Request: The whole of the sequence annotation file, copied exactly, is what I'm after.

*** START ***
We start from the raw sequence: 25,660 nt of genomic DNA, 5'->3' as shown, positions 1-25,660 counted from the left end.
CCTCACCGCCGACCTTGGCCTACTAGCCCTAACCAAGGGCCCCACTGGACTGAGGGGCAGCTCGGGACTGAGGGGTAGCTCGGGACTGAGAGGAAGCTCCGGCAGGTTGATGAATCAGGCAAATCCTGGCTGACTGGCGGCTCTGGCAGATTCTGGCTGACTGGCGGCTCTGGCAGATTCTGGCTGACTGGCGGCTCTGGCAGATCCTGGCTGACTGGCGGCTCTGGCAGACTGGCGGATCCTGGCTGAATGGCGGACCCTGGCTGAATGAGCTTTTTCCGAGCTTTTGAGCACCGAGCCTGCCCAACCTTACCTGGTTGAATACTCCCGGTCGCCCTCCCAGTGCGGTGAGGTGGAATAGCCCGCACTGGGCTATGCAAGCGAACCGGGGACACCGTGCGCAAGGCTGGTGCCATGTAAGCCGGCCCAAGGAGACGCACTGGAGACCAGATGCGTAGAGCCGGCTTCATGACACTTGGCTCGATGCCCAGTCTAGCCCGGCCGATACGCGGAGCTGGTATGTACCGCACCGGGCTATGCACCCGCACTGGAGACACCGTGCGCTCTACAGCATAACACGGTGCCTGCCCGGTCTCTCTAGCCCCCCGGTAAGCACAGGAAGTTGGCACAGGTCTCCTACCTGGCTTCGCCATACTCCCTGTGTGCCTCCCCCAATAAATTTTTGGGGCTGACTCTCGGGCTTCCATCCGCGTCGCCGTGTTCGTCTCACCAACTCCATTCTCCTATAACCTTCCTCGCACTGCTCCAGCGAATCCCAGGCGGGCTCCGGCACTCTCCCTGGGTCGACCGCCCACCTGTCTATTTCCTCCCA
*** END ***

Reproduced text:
We start from the raw sequence: 25,660 nt of genomic DNA, 5'->3' as shown, positions 1-25,660 counted from the left end.
CCTCACCGCCGACCTTGGCCTACTAGCCCTAACCAAGGGCCCCACTGGACTGAGGGGCAGCTCGGGACTGAGGGGTAGCTCGGGACTGAGAGGAAGCTCCGGCAGGTTGATGAATCAGGCAAATCCTGGCTGACTGGCGGCTCTGGCAGATTCTGGCTGACTGGCGGCTCTGGCAGATTCTGGCTGACTGGCGGCTCTGGCAGATCCTGGCTGACTGGCGGCTCTGGCAGACTGGCGGATCCTGGCTGAATGGCGGACCCTGGCTGAATGAGCTTTTTCCGAGCTTTTGAGCACCGAGCCTGCCCAACCTTACCTGGTTGAATACTCCCGGTCGCCCTCCCAGTGCGGTGAGGTGGAATAGCCCGCACTGGGCTATGCAAGCGAACCGGGGACACCGTGCGCAAGGCTGGTGCCATGTAAGCCGGCCCAAGGAGACGCACTGGAGACCAGATGCGTAGAGCCGGCTTCATGACACTTGGCTCGATGCCCAGTCTAGCCCGGCCGATACGCGGAGCTGGTATGTACCGCACCGGGCTATGCACCCGCACTGGAGACACCGTGCGCTCTACAGCATAACACGGTGCCTGCCCGGTCTCTCTAGCCCCCCGGTAAGCACAGGAAGTTGGCACAGGTCTCCTACCTGGCTTCGCCATACTCCCTGTGTGCCTCCCCCAATAAATTTTTGGGGCTGACTCTCGGGCTTCCATCCGCGTCGCCGTGTTCGTCTCACCAACTCCATTCTCCTATAACCTTCCTCGCACTGCTCCAGCGAATCCCAGGCGGGCTCCGGCACTCTCCCTGGGTCGACCGCCCACCTGTCTATTTCCTCCCA